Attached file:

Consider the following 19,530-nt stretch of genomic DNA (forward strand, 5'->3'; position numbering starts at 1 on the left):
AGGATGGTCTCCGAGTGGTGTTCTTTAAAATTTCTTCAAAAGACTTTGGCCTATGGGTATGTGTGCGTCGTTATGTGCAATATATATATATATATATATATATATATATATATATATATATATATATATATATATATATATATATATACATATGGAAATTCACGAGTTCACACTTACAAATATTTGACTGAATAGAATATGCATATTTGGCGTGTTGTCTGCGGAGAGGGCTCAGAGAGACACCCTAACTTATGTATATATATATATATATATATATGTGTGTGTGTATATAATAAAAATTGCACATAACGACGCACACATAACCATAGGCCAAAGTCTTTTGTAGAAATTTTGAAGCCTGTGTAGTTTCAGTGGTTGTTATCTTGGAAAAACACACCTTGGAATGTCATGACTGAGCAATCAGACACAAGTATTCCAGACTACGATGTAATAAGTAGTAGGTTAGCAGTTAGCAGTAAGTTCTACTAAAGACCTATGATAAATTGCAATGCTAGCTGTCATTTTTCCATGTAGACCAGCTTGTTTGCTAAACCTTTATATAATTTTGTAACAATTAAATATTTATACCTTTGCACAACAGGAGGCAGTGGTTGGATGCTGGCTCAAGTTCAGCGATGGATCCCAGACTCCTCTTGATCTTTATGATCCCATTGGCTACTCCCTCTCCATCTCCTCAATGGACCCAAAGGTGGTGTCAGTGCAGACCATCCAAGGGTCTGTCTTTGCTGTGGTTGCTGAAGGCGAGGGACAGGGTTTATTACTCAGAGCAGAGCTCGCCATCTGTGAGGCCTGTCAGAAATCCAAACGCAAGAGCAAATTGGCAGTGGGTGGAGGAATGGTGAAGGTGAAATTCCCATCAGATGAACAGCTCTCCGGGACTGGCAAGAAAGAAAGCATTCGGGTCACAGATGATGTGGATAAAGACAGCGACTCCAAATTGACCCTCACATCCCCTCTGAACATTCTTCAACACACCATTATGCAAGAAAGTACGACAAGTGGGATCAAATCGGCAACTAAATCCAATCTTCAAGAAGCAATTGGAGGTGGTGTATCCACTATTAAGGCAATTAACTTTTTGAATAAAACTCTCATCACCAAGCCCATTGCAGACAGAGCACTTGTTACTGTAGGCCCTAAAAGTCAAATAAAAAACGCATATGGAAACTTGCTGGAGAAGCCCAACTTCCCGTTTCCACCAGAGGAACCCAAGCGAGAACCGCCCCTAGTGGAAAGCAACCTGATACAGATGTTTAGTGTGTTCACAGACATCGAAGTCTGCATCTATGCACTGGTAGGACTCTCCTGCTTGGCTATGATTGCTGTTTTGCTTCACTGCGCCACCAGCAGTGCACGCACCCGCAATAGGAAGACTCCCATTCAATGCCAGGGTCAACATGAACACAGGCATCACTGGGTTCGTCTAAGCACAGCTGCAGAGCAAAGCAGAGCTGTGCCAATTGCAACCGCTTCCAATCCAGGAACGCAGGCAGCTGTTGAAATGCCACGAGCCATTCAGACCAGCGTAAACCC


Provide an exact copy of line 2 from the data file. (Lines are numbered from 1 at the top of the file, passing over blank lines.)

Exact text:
AGGATGGTCTCCGAGTGGTGTTCTTTAAAATTTCTTCAAAAGACTTTGGCCTATGGGTATGTGTGCGTCGTTATGTGCAATATATATATATATATATATATATATATATATATATATATATATATATATATATATATATATATATATACATATGGAAATTCACGAGTTCACACTTACAAATATTTGACTGAATAGAATATGCATATTTGGCGTGTTGTCTGCGGAGAGGGCTCAGAGAGACACCCTAACTTATGTATATATATATATATATATATATGTGTGTGTGTATATAATAAAAATTGCACATAACGACGCACACATAACCATAGGCCAAAGTCTTTTGTAGAAATTTTGAAGCCTGTGTAGTTTCAGTGGTTGTTATCTTGGAAAAACACACCTTGGAATGTCATGACTGAGCAATCAGACACAAGTATTCCAGACTACGATGTAATAAGTAGTAGGTTAGCAGTTAGCAGTAAGTTCTACTAAAGACCTATGATAAATTGCAATGCTAGCTGTCATTTTTCCATGTAGACCAGCTTGTTTGCTAAACCTTTATATAATTTTGTAACAATTAAATATTTATACCTTTGCACAACAGGAGGCAGTGGTTGGATGCTGGCTCAAGTTCAGCGATGGATCCCAGACTCCTCTTGATCTTTATGATCCCATTGGCTACTCCCTCTCCATCTCCTCAATGGACCCAAAGGTGGTGTCAGTGCAGACCATCCAAGGGTCTGTCTTTGCTGTGGTTGCTGAAGGCGAGGGACAGGGTTTATTACTCAGAGCAGAGCTCGCCATCTGTGAGGCCTGTCAGAAATCCAAACGCAAGAGCAAATTGGCAGTGGGTGGAGGAATGGTGAAGGTGAAATTCCCATCAGATGAACAGCTCTCCGGGACTGGCAAGAAAGAAAGCATTCGGGTCACAGATGATGTGGATAAAGACAGCGACTCCAAATTGACCCTCACATCCCCTCTGAACATTCTTCAACACACCATTATGCAAGAAAGTACGACAAGTGGGATCAAATCGGCAACTAAATCCAATCTTCAAGAAGCAATTGGAGGTGGTGTATCCACTATTAAGGCAATTAACTTTTTGAATAAAACTCTCATCACCAAGCCCATTGCAGACAGAGCACTTGTTACTGTAGGCCCTAAAAGTCAAATAAAAAACGCATATGGAAACTTGCTGGAGAAGCCCAACTTCCCGTTTCCACCAGAGGAACCCAAGCGAGAACCGCCCCTAGTGGAAAGCAACCTGATACAGATGTTTAGTGTGTTCACAGACATCGAAGTCTGCATCTATGCACTGGTAGGACTCTCCTGCTTGGCTATGATTGCTGTTTTGCTTCACTGCGCCACCAGCAGTGCACGCACCCGCAATAGGAAGACTCCCATTCAATGCCAGGGTCAACATGAACACAGGCATCACTGGGTTCGTCTAAGCACAGCTGCAGAGCAAAGCAGAGCTGTGCCAATTGCAACCGCTTCCAATCCAGGAACGCAGGCAGCTGTTGAAATGCCACGAGCCATTCAGACCAGCGTAAACCC